Expert Witness: Shane Byrne impressed by Lions squad

Date published: May 13 2021 - James While

Former Ireland, Leinster and British & Irish Lion Shane Byrne is this week’s Expert Witness as he delves into the squad Warren Gatland has selected.

Byrne is no stranger to physical battles in the red shirt, having featured on the 2005 tour to New Zealand, and believes that the squad that Gatland has picked to go to South Africa has been engineered from the ground up with a focus on differentiation, power and pace.

Immovable objects

The side is, for one, capable of meeting the Springboks head on the gain line but, in Byrne’s view, the real point of difference is that the Lions possess an ability to play as a 23-man team, using significant bench impact to gain a competitive advantage.

“Immediately when I saw the team I knew he’d picked a side capable of meeting South Africa like for like physically,” he said.

This is a squad built to implement a power-based game plan and is hand selected without compromise to do that precise job. When you see players like Garry Ringrose and Henry Slade omitted for Bundee Aki and Chris Harris, you’ve a fair idea of the tactics. Same in the forwards, where they’ve gone for some huge, power-based lumps like Courtney Lawes and Jonny Hill over the likes of Jonny Gray, James Ryan and CJ Stander.

“Whilst as a Leinsterman, I’m disappointed to see Johnny Sexton, Hugo Keenan and Ryan not selected, they imploded in the semi-final v La Rochelle against a power side that won’t be too dissimilar in style to the Springboks – a side that fuse pace with ball in play time to dismantle top teams. I am sure that those guys lost out partly due to that performance and, by the same token, Jack Conan’s excellent showing in that match probably sealed his inclusion.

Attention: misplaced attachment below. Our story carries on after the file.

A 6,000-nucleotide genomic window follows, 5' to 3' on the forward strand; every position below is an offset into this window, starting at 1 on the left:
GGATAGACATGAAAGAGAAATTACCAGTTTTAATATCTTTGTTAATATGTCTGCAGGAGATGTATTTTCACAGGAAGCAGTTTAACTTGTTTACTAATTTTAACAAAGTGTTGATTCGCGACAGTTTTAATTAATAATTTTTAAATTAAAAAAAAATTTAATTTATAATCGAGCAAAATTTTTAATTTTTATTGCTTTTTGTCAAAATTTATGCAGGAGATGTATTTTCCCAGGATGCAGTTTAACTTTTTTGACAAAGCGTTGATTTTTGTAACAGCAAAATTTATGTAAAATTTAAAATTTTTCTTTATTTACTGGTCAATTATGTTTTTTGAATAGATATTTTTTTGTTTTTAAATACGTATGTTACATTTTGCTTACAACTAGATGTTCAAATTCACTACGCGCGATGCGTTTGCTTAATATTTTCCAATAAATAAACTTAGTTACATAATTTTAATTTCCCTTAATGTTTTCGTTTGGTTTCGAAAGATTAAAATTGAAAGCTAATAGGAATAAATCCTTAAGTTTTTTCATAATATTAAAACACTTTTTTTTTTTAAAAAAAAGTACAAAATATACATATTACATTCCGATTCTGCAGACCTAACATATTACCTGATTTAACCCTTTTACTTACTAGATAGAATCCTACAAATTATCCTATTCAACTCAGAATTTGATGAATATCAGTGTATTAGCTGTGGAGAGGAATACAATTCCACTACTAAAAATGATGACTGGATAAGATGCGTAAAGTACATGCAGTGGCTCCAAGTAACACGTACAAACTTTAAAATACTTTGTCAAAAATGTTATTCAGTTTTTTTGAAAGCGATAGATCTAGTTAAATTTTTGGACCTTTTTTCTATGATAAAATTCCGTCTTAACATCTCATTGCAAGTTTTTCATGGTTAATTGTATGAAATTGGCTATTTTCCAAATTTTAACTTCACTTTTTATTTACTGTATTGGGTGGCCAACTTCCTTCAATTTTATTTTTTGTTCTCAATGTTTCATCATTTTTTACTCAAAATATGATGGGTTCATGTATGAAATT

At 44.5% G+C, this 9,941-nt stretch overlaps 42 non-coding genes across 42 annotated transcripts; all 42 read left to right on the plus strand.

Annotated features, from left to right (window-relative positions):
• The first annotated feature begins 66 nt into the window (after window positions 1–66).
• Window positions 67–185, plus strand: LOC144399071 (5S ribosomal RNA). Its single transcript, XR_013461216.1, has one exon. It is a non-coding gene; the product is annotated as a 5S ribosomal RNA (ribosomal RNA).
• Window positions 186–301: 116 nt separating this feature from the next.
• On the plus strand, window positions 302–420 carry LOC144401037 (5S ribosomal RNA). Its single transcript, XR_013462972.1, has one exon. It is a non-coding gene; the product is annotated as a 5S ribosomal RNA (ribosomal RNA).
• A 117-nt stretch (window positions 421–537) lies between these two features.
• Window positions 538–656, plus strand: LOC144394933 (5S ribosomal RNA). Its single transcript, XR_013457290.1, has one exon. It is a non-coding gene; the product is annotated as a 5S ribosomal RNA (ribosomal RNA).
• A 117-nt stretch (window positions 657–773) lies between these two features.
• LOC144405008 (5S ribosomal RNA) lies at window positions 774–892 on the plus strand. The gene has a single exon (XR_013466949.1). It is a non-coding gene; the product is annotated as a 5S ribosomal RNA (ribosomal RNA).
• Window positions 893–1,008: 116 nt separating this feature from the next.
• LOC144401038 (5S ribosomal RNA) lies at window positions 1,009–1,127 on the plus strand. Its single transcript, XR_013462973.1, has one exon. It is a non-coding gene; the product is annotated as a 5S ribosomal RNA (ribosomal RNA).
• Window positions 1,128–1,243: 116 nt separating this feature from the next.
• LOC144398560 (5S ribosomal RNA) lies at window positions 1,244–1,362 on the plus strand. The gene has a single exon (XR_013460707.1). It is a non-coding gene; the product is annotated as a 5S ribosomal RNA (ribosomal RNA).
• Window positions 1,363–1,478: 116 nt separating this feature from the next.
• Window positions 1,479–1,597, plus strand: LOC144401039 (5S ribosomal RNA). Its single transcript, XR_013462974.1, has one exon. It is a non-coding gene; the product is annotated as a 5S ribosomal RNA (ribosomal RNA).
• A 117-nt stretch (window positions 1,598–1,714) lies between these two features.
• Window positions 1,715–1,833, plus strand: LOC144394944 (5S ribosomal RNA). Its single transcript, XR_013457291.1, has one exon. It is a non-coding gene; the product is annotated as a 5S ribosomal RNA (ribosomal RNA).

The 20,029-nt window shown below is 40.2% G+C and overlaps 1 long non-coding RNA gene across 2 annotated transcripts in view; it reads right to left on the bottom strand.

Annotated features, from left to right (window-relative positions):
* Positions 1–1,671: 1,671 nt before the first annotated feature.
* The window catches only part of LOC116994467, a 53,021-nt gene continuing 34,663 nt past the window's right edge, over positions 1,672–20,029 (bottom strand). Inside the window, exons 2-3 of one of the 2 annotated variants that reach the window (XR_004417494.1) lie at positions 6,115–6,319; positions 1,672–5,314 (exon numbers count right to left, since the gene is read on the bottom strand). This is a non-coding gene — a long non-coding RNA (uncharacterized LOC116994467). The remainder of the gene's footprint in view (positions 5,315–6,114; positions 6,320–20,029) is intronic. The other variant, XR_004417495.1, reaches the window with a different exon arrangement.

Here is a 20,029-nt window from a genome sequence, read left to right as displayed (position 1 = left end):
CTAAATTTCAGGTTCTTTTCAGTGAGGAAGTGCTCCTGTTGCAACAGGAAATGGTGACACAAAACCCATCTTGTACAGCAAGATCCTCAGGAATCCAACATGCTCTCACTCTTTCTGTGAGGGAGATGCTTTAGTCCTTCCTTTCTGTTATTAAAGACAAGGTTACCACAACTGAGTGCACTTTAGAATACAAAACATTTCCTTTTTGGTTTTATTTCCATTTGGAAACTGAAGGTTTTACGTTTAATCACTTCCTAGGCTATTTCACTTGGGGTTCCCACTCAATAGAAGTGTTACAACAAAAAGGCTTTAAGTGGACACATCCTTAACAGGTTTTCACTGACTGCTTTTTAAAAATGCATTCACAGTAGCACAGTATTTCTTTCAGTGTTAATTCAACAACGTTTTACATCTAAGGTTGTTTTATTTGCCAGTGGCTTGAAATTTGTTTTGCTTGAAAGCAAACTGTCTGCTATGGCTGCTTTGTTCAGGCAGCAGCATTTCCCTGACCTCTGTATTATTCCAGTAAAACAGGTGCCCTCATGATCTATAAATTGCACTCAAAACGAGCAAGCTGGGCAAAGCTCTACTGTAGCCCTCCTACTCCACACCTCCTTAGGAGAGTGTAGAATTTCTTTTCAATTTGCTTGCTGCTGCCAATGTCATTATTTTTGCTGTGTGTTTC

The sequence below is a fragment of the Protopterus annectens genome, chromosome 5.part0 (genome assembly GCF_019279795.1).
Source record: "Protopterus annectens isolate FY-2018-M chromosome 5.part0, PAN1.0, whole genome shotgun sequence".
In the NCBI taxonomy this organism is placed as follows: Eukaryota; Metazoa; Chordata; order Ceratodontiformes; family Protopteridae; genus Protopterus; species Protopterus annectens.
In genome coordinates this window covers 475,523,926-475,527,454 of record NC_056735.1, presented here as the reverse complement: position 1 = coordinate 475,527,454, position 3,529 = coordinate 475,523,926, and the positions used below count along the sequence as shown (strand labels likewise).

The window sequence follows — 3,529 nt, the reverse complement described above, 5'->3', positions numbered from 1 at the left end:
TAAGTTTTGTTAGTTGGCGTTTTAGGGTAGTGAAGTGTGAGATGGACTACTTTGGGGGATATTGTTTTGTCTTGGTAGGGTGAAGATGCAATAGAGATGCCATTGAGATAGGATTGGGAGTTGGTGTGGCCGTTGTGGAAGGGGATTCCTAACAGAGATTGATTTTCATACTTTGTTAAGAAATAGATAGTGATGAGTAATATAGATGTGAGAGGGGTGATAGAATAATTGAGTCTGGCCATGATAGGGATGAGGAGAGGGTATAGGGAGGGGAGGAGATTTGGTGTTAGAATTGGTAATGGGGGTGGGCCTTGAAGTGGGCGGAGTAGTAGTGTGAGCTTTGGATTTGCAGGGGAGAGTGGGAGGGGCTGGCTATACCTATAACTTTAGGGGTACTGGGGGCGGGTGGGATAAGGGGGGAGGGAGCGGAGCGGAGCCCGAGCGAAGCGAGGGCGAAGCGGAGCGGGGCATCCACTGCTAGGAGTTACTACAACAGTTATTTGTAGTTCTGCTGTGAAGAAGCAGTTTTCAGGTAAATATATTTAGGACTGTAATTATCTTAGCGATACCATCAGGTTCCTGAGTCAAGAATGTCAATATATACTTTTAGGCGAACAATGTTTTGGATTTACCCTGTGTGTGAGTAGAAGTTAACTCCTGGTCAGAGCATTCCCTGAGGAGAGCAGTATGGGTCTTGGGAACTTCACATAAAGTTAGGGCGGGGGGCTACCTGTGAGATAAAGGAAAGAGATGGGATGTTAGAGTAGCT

“I am well aware that social media has been awash with discussion over those left out but, when looking at the omissions, you have to do so in the context of the wider game plan that Gatland is trying to create.

“Where I do believe the Lions have an opportunity is the depth of their change-ups from the bench, based upon the versatility that Gatland has created. The best weapon in rugby is speed and if ever there’s a 23-man Test series then this will be it, and I predict that the series will be won from the pace and impact of the finishers as much as from the excellence of the starters.

“Owen Farrell becomes absolutely pivotal in this plan; I have no doubt about that, despite his questionable form last season. He’s the favoured Test 12 alongside Robbie Henshaw, who was really the standout British and Irish back in the Six Nations last season. With Farrell starting at 12, he gives you natural fly-half cover in case of injury and then allows you to try all sorts of experiments off the bench, with a 6/2 split an obvious tactic.

“Assuming the back-row will be constructed of a big blindside such as Tadhg Beirne or Courtney Lawes (both also covering replacement lock), Taulupe Faletau and one of any three outstanding sevens then, with Farrell covering 10, you are able to pick an entire back-row on the bench to refresh the team for the last quarter.

“Imagine say three from Sam Simmonds, Justin Tipuric and Jack Conan, Tom Curry or Hamish Watson coming on with 20 mins to go? The pace and power in that trio is quite staggering and the idea of them coming on as a finishing unit is absolutely scary and in Test rugby terms, it’s game changing.”

Irresistible force

“Warren has also gone out of his way to ensure that he’s picked a few nuggets of running rugby genius that will be comfortable adding rugby chaos to the game,” Byrne said.